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Keywords:

  • manatee;
  • Trichechus manatus latirostris;
  • sperm competition;
  • testicular;
  • testes;
  • promiscuity;
  • sperm

Abstract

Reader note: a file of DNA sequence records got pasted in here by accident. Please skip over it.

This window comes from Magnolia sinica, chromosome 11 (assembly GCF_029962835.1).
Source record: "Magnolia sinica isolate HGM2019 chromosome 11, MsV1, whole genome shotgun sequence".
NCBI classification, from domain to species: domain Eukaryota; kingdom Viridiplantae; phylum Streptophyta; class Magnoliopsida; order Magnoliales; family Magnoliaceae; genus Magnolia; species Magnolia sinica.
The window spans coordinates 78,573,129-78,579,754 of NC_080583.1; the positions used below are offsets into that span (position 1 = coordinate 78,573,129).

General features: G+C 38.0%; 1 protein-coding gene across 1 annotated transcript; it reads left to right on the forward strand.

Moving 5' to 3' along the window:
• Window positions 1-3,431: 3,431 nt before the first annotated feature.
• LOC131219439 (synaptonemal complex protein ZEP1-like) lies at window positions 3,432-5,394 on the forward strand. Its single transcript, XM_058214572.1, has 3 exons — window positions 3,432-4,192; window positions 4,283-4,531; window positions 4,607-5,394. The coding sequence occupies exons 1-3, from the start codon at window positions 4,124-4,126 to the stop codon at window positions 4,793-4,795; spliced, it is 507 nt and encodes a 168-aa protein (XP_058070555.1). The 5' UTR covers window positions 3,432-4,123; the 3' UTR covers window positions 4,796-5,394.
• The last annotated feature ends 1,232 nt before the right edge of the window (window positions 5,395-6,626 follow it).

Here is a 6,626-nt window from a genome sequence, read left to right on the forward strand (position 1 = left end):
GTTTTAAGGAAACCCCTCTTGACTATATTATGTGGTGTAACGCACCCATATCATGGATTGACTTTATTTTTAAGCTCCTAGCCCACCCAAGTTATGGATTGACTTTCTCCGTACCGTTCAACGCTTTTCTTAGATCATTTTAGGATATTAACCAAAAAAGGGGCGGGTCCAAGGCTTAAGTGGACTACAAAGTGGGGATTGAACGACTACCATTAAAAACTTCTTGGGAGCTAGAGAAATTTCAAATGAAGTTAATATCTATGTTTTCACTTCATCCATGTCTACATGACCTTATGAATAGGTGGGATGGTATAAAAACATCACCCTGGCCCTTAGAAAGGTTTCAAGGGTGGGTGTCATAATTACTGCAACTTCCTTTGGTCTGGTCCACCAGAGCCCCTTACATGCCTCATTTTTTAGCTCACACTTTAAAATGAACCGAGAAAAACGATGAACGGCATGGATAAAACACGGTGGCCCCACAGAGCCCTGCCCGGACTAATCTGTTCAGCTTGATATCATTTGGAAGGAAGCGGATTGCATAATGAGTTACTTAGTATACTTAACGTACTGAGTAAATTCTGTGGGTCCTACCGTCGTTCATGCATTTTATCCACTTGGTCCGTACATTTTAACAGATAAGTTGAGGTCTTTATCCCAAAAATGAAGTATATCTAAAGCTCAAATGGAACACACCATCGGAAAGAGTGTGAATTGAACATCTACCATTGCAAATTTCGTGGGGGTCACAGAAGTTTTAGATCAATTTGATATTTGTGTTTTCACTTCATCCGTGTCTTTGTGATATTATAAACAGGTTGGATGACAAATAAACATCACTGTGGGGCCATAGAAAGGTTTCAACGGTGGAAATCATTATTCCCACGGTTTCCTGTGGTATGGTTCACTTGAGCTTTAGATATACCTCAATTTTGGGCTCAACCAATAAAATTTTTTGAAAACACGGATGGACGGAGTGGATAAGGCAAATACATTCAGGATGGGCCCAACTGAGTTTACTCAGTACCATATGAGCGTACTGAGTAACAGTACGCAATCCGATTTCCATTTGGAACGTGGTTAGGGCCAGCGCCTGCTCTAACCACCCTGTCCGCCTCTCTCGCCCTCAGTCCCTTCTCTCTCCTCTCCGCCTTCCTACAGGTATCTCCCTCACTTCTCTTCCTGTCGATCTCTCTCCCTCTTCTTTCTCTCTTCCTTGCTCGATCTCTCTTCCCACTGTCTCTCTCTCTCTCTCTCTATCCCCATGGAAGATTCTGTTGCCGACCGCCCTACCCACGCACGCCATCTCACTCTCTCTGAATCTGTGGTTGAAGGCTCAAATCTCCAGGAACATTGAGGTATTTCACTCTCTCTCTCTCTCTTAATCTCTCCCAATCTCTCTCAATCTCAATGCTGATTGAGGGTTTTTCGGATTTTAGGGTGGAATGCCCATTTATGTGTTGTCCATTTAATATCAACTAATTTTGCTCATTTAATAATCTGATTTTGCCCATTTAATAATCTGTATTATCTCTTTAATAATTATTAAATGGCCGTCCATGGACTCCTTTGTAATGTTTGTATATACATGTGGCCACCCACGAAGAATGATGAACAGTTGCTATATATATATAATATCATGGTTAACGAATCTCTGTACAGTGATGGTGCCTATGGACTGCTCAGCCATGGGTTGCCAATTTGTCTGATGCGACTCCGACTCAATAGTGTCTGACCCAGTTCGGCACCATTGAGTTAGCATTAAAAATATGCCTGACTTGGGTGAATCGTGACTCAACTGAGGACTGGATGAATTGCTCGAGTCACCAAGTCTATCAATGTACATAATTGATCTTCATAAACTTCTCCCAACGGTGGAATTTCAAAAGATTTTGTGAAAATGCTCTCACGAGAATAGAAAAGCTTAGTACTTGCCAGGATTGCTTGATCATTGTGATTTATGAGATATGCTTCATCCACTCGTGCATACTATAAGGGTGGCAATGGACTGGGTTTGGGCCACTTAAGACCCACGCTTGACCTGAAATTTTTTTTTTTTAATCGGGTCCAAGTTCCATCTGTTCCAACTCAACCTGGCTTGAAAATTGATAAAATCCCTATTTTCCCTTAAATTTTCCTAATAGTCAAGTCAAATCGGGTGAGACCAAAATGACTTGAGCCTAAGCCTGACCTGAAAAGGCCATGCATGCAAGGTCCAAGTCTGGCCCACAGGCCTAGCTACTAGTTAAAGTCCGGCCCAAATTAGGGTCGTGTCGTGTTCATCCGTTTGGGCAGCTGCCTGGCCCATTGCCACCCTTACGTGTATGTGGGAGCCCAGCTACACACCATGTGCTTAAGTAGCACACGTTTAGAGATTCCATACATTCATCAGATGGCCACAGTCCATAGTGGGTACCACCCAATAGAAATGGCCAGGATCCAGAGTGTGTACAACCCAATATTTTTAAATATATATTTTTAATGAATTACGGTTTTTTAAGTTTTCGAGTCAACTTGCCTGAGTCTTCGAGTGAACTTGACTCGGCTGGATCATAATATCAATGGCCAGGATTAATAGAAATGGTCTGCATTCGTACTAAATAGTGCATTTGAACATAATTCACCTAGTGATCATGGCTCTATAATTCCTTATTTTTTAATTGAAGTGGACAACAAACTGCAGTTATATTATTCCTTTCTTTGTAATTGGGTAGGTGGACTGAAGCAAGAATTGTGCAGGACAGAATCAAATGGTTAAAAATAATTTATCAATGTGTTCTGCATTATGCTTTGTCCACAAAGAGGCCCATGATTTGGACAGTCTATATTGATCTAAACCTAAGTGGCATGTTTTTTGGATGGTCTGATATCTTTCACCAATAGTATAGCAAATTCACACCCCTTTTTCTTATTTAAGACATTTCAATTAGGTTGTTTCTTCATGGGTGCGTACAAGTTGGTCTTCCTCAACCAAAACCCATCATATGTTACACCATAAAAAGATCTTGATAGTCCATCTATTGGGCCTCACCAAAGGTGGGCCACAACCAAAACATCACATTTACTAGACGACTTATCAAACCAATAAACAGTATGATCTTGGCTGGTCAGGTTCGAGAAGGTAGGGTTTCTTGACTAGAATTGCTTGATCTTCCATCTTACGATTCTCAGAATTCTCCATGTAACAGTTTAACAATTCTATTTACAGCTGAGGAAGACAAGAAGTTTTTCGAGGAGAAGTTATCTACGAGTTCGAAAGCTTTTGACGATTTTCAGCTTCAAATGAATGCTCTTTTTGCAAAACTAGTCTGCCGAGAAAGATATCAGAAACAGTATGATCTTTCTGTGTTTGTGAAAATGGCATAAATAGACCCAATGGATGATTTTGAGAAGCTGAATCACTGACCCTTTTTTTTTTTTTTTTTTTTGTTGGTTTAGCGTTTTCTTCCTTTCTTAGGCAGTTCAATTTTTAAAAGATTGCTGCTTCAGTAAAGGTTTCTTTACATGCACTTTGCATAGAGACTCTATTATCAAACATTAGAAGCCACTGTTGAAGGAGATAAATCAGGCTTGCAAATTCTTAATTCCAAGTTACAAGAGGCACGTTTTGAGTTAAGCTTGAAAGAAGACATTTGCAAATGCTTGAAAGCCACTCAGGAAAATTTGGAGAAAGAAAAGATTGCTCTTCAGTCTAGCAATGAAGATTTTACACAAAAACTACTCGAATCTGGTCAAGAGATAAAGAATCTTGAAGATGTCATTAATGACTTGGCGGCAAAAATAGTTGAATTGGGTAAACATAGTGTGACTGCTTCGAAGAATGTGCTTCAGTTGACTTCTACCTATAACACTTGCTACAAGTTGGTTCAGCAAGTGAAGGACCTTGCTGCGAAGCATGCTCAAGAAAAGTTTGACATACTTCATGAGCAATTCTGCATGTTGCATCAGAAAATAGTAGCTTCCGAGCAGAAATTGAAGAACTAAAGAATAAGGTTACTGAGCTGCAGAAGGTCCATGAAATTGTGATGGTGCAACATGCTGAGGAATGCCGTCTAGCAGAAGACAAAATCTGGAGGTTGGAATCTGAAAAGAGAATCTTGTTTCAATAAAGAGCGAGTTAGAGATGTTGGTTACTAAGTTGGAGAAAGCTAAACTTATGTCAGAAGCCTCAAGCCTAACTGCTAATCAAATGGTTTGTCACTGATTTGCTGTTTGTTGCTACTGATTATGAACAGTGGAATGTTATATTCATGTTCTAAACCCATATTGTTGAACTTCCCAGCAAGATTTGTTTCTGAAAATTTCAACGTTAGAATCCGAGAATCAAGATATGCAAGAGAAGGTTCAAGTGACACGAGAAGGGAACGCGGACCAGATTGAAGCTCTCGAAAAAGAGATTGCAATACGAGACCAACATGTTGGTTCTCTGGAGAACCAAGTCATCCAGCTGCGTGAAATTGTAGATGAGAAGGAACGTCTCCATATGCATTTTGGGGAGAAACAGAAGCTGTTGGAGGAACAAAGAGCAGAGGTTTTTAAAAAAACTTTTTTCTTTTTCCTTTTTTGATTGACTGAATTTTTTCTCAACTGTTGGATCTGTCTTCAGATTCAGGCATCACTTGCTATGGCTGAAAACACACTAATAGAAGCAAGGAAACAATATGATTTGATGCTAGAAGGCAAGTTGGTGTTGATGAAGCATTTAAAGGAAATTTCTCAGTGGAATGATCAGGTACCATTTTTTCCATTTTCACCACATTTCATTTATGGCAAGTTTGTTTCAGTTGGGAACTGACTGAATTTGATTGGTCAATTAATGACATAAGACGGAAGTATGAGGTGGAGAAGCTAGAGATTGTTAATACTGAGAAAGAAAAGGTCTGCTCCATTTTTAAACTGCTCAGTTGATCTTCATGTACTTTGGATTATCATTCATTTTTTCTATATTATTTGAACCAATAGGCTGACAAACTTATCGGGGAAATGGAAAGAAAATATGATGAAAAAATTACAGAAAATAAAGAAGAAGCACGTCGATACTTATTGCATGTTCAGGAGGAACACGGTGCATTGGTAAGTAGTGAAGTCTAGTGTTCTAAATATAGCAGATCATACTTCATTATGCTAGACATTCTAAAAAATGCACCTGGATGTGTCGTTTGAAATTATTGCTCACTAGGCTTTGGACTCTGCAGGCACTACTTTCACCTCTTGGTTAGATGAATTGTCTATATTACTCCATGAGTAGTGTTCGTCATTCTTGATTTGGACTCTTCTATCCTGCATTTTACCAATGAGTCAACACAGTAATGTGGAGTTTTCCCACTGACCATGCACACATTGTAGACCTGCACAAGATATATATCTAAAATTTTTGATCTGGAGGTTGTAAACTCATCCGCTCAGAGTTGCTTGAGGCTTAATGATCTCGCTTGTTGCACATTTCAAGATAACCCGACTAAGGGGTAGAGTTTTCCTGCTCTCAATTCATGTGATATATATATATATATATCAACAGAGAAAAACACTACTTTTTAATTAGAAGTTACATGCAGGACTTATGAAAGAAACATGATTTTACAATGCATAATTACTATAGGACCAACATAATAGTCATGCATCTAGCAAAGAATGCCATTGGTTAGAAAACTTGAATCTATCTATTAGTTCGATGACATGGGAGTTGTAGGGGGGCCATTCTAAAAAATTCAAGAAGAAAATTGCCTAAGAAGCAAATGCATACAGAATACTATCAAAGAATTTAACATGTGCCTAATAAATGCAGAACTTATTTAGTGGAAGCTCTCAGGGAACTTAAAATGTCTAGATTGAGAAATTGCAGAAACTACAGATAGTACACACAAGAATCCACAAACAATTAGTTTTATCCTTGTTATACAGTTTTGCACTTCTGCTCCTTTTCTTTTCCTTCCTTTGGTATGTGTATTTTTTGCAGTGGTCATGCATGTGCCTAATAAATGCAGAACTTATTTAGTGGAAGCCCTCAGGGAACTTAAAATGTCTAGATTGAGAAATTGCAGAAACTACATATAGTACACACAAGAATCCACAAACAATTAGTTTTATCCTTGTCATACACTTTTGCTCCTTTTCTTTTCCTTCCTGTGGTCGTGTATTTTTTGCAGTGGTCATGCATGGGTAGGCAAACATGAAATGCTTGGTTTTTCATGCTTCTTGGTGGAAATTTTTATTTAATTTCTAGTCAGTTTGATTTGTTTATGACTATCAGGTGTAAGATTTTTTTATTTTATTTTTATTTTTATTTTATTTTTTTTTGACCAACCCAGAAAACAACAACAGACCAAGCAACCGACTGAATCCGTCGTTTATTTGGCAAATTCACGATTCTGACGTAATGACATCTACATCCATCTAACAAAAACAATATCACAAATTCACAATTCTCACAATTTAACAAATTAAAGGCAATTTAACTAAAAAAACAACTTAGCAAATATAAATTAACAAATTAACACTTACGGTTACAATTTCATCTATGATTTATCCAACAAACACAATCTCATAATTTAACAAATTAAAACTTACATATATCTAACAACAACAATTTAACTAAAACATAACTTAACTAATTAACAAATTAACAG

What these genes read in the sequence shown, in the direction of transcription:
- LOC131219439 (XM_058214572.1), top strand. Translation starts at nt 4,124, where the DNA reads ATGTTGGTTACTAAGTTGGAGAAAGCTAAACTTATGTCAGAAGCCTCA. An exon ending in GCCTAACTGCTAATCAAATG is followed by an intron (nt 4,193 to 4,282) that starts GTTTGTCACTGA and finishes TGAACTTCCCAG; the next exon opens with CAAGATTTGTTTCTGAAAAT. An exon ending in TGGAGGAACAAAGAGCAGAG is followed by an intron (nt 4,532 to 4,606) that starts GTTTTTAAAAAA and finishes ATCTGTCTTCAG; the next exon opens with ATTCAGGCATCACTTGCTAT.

Florida manatees (Trichechus manatus latirostris) are promiscuous, with multiple males mating with individual females. This suggests manatees are sperm competitors. Surprisingly, manatee testes are not relatively large. For adult males in non-winter, testicular size is approximately twice what is expected, based on allometry, for “typical” (i. e., non-sperm competitor) male mammals of similar size; for these manatees, combined testicular weight represents 0.19% of the body weight (n= 27 manatees). Testicular weight was generally largest in manatees older than 7 yr in non-winter. Testicular size of some sperm competitors is as much as an order of magnitude (or more) larger than expected in a “typical” species. Perhaps in compensation for the testes not being remarkably large, the seminal vesicles of mature manatees may be larger than the testes. Production of notably large volumes of seminal fluid characterizes sperm competitor primate species and may have positive energy consequences for species such as the manatee that have extremely low metabolic rates. Another possible explanation for the observed relationship between testicular mass and body mass in manatees is that selection for a greatly expanded hindgut and extremely dense, heavy integument could make the body mass of manatees “artificially” high, and the relative testicular mass “artificially” low.